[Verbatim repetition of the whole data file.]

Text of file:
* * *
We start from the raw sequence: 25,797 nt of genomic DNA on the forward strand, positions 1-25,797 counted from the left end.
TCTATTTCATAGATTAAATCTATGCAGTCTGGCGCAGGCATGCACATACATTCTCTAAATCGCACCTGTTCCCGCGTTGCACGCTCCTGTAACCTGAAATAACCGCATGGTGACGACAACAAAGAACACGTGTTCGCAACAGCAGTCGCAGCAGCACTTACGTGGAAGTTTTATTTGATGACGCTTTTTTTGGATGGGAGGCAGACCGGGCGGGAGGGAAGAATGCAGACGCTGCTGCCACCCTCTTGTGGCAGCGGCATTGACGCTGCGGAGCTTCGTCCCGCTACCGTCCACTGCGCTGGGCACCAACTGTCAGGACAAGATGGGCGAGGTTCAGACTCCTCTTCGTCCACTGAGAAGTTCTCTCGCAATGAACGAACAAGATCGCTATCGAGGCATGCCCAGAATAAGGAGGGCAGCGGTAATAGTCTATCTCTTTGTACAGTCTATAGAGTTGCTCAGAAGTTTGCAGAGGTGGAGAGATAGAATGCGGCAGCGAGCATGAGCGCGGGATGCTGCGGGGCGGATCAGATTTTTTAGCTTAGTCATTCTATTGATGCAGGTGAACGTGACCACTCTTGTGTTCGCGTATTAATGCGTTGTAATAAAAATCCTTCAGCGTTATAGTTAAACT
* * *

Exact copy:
We start from the raw sequence: 25,797 nt of genomic DNA on the forward strand, positions 1-25,797 counted from the left end.
TCTATTTCATAGATTAAATCTATGCAGTCTGGCGCAGGCATGCACATACATTCTCTAAATCGCACCTGTTCCCGCGTTGCACGCTCCTGTAACCTGAAATAACCGCATGGTGACGACAACAAAGAACACGTGTTCGCAACAGCAGTCGCAGCAGCACTTACGTGGAAGTTTTATTTGATGACGCTTTTTTTGGATGGGAGGCAGACCGGGCGGGAGGGAAGAATGCAGACGCTGCTGCCACCCTCTTGTGGCAGCGGCATTGACGCTGCGGAGCTTCGTCCCGCTACCGTCCACTGCGCTGGGCACCAACTGTCAGGACAAGATGGGCGAGGTTCAGACTCCTCTTCGTCCACTGAGAAGTTCTCTCGCAATGAACGAACAAGATCGCTATCGAGGCATGCCCAGAATAAGGAGGGCAGCGGTAATAGTCTATCTCTTTGTACAGTCTATAGAGTTGCTCAGAAGTTTGCAGAGGTGGAGAGATAGAATGCGGCAGCGAGCATGAGCGCGGGATGCTGCGGGGCGGATCAGATTTTTTAGCTTAGTCATTCTATTGATGCAGGTGAACGTGACCACTCTTGTGTTCGCGTATTAATGCGTTGTAATAAAAATCCTTCAGCGTTATAGTTAAACT